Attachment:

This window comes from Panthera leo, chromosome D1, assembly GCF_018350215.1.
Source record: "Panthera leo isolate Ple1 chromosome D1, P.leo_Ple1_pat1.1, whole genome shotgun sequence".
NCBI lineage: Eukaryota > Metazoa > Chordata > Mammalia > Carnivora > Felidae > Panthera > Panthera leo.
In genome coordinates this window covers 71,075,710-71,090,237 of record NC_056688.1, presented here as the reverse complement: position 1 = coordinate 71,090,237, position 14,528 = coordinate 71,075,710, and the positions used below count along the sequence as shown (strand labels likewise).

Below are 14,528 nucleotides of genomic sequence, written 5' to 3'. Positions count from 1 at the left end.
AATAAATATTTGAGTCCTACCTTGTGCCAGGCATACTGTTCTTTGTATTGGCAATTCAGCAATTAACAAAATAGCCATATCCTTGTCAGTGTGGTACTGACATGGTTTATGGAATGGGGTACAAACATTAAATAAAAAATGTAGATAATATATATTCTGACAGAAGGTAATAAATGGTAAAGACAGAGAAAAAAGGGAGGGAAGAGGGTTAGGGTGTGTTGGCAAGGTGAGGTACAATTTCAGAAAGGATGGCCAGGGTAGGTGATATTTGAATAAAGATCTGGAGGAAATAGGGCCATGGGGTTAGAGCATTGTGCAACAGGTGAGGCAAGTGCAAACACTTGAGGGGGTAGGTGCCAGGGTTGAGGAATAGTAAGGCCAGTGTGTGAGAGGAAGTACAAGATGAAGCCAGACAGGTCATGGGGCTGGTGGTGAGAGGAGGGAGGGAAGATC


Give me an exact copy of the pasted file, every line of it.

This window comes from Panthera leo, chromosome D1, assembly GCF_018350215.1.
Source record: "Panthera leo isolate Ple1 chromosome D1, P.leo_Ple1_pat1.1, whole genome shotgun sequence".
NCBI lineage: Eukaryota > Metazoa > Chordata > Mammalia > Carnivora > Felidae > Panthera > Panthera leo.
In genome coordinates this window covers 71,075,710-71,090,237 of record NC_056688.1, presented here as the reverse complement: position 1 = coordinate 71,090,237, position 14,528 = coordinate 71,075,710, and the positions used below count along the sequence as shown (strand labels likewise).

Below are 14,528 nucleotides of genomic sequence, written 5' to 3'. Positions count from 1 at the left end.
AATAAATATTTGAGTCCTACCTTGTGCCAGGCATACTGTTCTTTGTATTGGCAATTCAGCAATTAACAAAATAGCCATATCCTTGTCAGTGTGGTACTGACATGGTTTATGGAATGGGGTACAAACATTAAATAAAAAATGTAGATAATATATATTCTGACAGAAGGTAATAAATGGTAAAGACAGAGAAAAAAGGGAGGGAAGAGGGTTAGGGTGTGTTGGCAAGGTGAGGTACAATTTCAGAAAGGATGGCCAGGGTAGGTGATATTTGAATAAAGATCTGGAGGAAATAGGGCCATGGGGTTAGAGCATTGTGCAACAGGTGAGGCAAGTGCAAACACTTGAGGGGGTAGGTGCCAGGGTTGAGGAATAGTAAGGCCAGTGTGTGAGAGGAAGTACAAGATGAAGCCAGACAGGTCATGGGGCTGGTGGTGAGAGGAGGGAGGGAAGATC